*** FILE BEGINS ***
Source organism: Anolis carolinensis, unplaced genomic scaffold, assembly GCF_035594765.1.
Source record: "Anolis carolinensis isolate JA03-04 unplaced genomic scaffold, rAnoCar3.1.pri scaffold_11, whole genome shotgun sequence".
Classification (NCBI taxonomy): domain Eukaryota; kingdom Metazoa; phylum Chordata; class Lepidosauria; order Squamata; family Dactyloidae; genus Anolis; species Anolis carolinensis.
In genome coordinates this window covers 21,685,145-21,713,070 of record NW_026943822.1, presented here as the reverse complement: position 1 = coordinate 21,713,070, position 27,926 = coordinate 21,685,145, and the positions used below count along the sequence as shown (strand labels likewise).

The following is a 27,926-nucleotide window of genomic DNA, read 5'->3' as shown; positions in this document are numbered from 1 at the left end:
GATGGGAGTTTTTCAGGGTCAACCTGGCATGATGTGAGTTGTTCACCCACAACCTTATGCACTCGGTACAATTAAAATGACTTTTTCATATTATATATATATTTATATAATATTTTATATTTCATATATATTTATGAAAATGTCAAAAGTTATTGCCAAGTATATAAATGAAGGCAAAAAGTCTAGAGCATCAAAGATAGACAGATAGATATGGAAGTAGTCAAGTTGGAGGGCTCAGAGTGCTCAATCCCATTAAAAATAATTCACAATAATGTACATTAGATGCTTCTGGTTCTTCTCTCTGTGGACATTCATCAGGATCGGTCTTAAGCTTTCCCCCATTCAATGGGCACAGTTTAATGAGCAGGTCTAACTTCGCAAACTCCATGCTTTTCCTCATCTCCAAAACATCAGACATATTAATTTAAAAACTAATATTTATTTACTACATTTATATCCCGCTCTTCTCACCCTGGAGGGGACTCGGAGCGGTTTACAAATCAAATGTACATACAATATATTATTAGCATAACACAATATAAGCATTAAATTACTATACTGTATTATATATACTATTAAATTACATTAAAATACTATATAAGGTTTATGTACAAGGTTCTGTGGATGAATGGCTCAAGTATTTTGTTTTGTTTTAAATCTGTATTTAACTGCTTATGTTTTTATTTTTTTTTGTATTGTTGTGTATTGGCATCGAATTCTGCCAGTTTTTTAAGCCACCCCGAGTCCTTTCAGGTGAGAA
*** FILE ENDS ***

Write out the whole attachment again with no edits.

Source organism: Anolis carolinensis, unplaced genomic scaffold, assembly GCF_035594765.1.
Source record: "Anolis carolinensis isolate JA03-04 unplaced genomic scaffold, rAnoCar3.1.pri scaffold_11, whole genome shotgun sequence".
Classification (NCBI taxonomy): domain Eukaryota; kingdom Metazoa; phylum Chordata; class Lepidosauria; order Squamata; family Dactyloidae; genus Anolis; species Anolis carolinensis.
In genome coordinates this window covers 21,685,145-21,713,070 of record NW_026943822.1, presented here as the reverse complement: position 1 = coordinate 21,713,070, position 27,926 = coordinate 21,685,145, and the positions used below count along the sequence as shown (strand labels likewise).

The following is a 27,926-nucleotide window of genomic DNA, read 5'->3' as shown; positions in this document are numbered from 1 at the left end:
GATGGGAGTTTTTCAGGGTCAACCTGGCATGATGTGAGTTGTTCACCCACAACCTTATGCACTCGGTACAATTAAAATGACTTTTTCATATTATATATATATTTATATAATATTTTATATTTCATATATATTTATGAAAATGTCAAAAGTTATTGCCAAGTATATAAATGAAGGCAAAAAGTCTAGAGCATCAAAGATAGACAGATAGATATGGAAGTAGTCAAGTTGGAGGGCTCAGAGTGCTCAATCCCATTAAAAATAATTCACAATAATGTACATTAGATGCTTCTGGTTCTTCTCTCTGTGGACATTCATCAGGATCGGTCTTAAGCTTTCCCCCATTCAATGGGCACAGTTTAATGAGCAGGTCTAACTTCGCAAACTCCATGCTTTTCCTCATCTCCAAAACATCAGACATATTAATTTAAAAACTAATATTTATTTACTACATTTATATCCCGCTCTTCTCACCCTGGAGGGGACTCGGAGCGGTTTACAAATCAAATGTACATACAATATATTATTAGCATAACACAATATAAGCATTAAATTACTATACTGTATTATATATACTATTAAATTACATTAAAATACTATATAAGGTTTATGTACAAGGTTCTGTGGATGAATGGCTCAAGTATTTTGTTTTGTTTTAAATCTGTATTTAACTGCTTATGTTTTTATTTTTTTTTGTATTGTTGTGTATTGGCATCGAATTCTGCCAGTTTTTTAAGCCACCCCGAGTCCTTTCAGGTGAGAA